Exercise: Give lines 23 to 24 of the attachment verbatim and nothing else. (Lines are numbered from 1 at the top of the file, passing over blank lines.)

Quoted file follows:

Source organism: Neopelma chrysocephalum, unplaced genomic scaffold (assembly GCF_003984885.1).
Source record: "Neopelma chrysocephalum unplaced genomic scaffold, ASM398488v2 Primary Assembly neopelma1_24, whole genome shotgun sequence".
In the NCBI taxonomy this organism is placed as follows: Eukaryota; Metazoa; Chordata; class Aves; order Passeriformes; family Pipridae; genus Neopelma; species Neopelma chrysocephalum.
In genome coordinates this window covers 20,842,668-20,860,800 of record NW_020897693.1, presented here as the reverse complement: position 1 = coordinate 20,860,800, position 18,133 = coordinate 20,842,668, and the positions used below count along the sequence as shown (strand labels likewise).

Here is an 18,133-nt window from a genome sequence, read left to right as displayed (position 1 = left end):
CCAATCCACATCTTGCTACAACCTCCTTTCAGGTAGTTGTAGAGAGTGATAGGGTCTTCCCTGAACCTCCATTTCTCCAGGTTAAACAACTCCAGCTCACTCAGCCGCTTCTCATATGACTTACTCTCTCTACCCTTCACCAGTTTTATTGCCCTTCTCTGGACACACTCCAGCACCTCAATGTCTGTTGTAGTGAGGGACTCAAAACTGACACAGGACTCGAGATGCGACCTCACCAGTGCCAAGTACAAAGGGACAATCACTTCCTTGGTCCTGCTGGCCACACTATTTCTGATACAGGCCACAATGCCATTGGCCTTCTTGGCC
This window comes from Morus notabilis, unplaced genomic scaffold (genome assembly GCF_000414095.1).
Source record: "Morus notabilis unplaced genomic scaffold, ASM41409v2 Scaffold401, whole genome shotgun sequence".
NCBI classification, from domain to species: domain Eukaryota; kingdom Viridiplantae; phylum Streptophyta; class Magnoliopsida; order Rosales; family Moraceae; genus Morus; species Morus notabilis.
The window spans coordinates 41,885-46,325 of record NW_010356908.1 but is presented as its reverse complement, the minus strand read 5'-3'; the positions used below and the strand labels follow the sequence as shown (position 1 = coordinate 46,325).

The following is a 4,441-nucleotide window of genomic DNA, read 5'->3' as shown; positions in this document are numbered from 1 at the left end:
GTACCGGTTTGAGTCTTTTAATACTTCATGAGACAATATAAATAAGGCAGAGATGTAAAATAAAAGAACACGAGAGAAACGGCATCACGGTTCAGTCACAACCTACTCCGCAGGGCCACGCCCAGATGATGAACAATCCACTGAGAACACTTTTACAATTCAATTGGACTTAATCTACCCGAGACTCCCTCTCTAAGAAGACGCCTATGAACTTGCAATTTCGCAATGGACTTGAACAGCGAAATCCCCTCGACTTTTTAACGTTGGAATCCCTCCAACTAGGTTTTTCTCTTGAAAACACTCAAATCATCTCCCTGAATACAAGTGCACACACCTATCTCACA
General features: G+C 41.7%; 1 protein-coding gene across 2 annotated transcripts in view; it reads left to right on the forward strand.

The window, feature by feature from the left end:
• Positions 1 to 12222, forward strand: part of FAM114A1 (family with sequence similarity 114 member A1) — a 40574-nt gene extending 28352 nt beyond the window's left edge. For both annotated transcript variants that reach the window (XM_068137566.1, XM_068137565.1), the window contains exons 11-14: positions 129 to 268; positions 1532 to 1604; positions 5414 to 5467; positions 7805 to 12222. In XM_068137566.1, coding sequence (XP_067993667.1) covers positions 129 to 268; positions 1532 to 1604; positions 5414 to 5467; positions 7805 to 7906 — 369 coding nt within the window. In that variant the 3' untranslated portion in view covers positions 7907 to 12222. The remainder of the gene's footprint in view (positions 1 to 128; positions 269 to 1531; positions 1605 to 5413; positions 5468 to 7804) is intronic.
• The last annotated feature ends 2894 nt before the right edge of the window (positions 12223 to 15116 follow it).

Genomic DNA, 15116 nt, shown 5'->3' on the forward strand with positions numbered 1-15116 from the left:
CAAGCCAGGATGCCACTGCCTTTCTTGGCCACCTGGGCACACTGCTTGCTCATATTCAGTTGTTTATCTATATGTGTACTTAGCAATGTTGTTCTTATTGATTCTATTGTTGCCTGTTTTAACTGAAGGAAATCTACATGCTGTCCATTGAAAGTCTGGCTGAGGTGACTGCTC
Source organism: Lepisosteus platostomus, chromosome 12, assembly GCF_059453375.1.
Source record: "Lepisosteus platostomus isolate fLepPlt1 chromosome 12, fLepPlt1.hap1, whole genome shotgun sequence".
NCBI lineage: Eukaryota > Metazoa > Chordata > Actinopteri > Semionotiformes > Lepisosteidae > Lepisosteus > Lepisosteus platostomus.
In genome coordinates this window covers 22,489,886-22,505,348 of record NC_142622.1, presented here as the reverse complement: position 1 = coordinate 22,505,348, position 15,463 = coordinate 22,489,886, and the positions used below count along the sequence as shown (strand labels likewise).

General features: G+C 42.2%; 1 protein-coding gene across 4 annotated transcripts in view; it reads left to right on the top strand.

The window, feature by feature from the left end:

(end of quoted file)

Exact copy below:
General features: G+C 42.2%; 1 protein-coding gene across 4 annotated transcripts in view; it reads left to right on the top strand.

The window, feature by feature from the left end: